With the completion of UC Berkeley’s strategic plan in December 2018, our campus set the stage for another decade of excellence in teaching, research, and public service. Yet the release of the plan represents more of a beginning than a conclusion, as we now must turn strategic goals into actionable initiatives that bring about tangible change on the Berkeley campus.
Implementation of the strategic plan’s recommendations is structured around several priority areas: signature initiatives, diversity, finance reform, and student experience and enrollment. Please see the descriptions below to learn more about implementation plans in each of these areas. More information will be added as plans are finalized.
Led by Vice Provost for Academic Planning Lisa Alvarez-Cohen and Vice Chancellor for Research Randy Katz
After significant campus engagement and consensus building in spring 2018, six topics were identified in the campus’ strategic plan as key interdisciplinary ‘Signature Initiatives’ that Berkeley is well-positioned to address through its research, teaching, and outreach. An initial set of recommended topics was developed and shared with the campus community for input in spring 2018, and final versions were published in December.
To help the campus advance these ideas, six Signature Initiative Working Groups have been charged with elaborating upon the topic areas and considering how Berkeley should pursue these challenges, who on the campus is best positioned to do so, and with what resources we will support the efforts.
The six working groups are focused on the following themes:
For more information about the working groups, visit the Signature Initiatives page on the Vice Chancellor for Research web site.
Led by Vice Chancellor for Equity and Inclusion Oscar Dubón, Vice Chancellor for Undergraduate Education Cathy Koshland, and Vice Chancellor for Student Affairs Steve Sutton
Berkeley will best serve its public mission by achieving greater diversity in all its forms and by ensuring that our underrepresented populations are welcomed and well served by the campus. We must also ensure that all students, staff and faculty are able to take advantage of the immense range of opportunities our campus has to offer.
Undergraduate Student Diversity Project
As a first step towards increasing diversity, improving the campus climate, and building equity of access into Berkeley’s offerings, the campus launched the Undergraduate Student Diversity Project in December 2018 to examine student diversity over the course of the 2018-2019 academic year. Study teams explored the topics of Admissions Outreach, Recruiting, Marketing, and Yield; Undergraduate Admissions Policy and Process; and the Campus Experience for Underrepresented Students. The findings of these groups will be used to inform additional efforts in the realms of faculty and staff diversity.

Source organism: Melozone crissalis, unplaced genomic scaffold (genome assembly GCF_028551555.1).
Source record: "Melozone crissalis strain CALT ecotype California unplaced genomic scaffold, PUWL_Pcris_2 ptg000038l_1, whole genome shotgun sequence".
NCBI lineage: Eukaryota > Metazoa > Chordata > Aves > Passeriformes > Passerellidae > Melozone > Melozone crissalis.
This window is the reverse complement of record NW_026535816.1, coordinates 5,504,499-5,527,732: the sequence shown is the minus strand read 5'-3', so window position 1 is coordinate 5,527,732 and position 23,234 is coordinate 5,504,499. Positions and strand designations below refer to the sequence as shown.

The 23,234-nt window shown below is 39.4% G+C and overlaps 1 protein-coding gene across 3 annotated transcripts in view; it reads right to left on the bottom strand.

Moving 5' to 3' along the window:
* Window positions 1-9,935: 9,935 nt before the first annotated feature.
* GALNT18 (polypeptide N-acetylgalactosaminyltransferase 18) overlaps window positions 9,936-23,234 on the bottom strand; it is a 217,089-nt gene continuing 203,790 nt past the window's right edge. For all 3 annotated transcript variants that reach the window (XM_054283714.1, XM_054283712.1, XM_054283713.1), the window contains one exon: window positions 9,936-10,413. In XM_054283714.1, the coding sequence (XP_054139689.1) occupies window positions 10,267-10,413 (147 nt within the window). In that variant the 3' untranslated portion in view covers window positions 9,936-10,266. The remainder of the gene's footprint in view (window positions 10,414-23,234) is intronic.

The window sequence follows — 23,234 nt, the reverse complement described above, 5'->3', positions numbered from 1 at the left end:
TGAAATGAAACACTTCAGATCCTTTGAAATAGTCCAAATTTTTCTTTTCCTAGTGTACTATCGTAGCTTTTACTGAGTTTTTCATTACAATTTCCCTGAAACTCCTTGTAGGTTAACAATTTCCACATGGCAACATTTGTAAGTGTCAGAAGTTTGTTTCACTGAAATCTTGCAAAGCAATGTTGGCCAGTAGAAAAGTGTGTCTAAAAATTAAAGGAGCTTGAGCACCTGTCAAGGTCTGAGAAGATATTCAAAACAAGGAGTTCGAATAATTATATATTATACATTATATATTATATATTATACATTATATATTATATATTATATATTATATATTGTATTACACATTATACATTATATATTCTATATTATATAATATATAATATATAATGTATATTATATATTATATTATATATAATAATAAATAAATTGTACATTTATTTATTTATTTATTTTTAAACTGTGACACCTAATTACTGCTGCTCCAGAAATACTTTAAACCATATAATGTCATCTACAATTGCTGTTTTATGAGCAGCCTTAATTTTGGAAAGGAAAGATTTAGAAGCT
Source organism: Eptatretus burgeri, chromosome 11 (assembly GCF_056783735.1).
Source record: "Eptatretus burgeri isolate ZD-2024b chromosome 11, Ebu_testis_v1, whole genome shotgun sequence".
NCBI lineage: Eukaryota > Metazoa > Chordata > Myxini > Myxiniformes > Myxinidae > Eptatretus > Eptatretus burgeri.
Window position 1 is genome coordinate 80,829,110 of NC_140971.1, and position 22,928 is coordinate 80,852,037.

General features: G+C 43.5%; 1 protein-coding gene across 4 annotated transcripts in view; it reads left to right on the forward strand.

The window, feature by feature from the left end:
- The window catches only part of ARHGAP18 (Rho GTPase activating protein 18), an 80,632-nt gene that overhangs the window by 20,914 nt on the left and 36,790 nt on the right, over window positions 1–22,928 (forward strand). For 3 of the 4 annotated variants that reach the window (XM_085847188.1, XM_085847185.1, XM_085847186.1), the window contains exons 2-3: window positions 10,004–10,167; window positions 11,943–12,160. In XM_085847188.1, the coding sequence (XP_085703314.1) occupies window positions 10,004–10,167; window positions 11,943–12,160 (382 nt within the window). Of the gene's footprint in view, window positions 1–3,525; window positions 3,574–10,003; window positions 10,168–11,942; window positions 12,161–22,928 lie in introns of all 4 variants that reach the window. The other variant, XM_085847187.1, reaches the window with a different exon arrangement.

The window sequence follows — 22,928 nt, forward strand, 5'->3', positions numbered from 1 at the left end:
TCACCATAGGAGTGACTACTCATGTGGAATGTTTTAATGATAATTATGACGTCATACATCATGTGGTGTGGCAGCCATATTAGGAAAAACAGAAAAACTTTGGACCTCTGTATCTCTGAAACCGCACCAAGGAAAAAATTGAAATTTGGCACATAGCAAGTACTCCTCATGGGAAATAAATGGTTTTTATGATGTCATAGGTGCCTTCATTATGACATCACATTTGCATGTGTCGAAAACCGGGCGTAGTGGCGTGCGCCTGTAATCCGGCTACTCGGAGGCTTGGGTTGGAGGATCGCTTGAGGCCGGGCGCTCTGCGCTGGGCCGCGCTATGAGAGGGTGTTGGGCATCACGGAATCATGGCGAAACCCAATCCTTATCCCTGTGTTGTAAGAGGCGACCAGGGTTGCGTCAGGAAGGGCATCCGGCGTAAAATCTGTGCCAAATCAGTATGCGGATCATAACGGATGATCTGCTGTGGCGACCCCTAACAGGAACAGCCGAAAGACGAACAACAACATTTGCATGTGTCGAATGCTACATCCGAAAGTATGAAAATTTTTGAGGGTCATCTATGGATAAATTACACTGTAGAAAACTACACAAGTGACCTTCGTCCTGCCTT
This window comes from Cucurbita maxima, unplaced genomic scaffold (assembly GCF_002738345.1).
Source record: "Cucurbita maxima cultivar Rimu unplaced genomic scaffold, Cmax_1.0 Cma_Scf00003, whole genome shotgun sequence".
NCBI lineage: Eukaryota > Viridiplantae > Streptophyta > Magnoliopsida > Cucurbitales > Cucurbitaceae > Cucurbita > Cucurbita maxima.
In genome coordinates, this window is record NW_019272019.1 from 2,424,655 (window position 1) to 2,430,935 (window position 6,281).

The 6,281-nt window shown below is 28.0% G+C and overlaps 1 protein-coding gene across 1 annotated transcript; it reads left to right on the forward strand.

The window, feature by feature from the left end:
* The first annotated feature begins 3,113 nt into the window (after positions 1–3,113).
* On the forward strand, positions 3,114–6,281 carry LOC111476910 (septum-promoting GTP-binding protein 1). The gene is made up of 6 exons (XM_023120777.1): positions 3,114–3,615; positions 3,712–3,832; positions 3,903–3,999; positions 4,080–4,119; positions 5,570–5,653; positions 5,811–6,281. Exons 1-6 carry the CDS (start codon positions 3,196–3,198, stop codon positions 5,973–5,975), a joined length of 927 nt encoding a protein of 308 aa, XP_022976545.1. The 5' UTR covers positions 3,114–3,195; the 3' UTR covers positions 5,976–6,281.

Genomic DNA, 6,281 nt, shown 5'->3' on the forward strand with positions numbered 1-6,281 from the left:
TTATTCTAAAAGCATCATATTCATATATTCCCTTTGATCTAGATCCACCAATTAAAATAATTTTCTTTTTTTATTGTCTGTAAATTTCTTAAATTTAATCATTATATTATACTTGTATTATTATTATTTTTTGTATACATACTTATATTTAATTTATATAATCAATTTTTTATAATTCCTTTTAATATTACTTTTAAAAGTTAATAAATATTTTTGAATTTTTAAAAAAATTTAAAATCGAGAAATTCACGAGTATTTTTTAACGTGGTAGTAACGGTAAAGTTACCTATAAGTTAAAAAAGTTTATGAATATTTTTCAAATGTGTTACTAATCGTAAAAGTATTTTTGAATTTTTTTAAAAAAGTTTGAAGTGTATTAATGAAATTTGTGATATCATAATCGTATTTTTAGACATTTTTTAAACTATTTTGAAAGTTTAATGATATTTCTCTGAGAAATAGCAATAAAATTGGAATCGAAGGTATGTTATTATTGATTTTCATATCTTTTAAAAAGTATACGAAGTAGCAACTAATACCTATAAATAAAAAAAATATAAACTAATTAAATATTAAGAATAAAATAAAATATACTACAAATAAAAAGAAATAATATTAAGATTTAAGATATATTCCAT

Want to get involved? The campus is seeking feedback on these recommendations. Comments and ideas can be sent through our feedback form.
Graduate Student Diversity Task Force
In September 2019, the university formed a Graduate Student Diversity Task Force to assess, develop, and implement a coordinated campuswide strategy to expand the diversity of the Berkeley graduate student body. Over the course of nine months, this committee evaluated evidence-based research and set forth preliminary recommendations —both broad and specific —to increase the enrollment of underrepresented, low socioeconomic status, and first-generation graduate students and to improve the campus experience and academic outcomes for underrepresented graduate students across all of our graduate programs. Please read the full report of recommendations.
Led by Executive Vice Chancellor and Provost Paul Alivisatos
Foundational to Berkeley’s success in the next decade is the development of a sustainable financial model for our campus. After years of reduced public funding from the state of California, Berkeley is both diversifying its revenue sources as well as making changes to core financial structures and systems on campus. The goal of these efforts is to develop a campus budget model that is more simple, predictable, and transparent, as well as one that better aligns campus funding to workload, cost, productivity, and goals.
The finance reform implementation team is comprised of a leadership committee and three working groups examining the allocation of central revenue, the allocation of resources to units delivering common goods and administrative services, and revenue sharing agreements.
Student Experience and Enrollment
Led by Vice Chancellor for Undergraduate Education Catherine P. Koshland, PhD, and Vice Chancellor for Student Affairs Stephen C. Sutton, EdD
In the future, Berkeley will be as well known for the quality of its student experience – both undergraduate and graduate – as it is for the excellence of its academic enterprise. This rededication to and investment in the student experience will require a host of curricular and co-curricular changes at Berkeley, from creating new academic frameworks that focus on discovery as the foundation of the undergraduate experience to addressing housing scarcity and other basic needs. Intricately tied to enacting improvements to the student experience is careful consideration of campus enrollment and enrollment distribution.
Implementation of these recommendations is led by the Undergraduate Experience Executive Steering Committee (UEESC). The UEESC has created a diverse committee to coordinate the working groups and teams that will be a part of this effort. A work group comprised of faculty is focused on defining “discovery” and building a framework for it in the curriculum. Additional committees/work groups will be added to the list below as they are formed.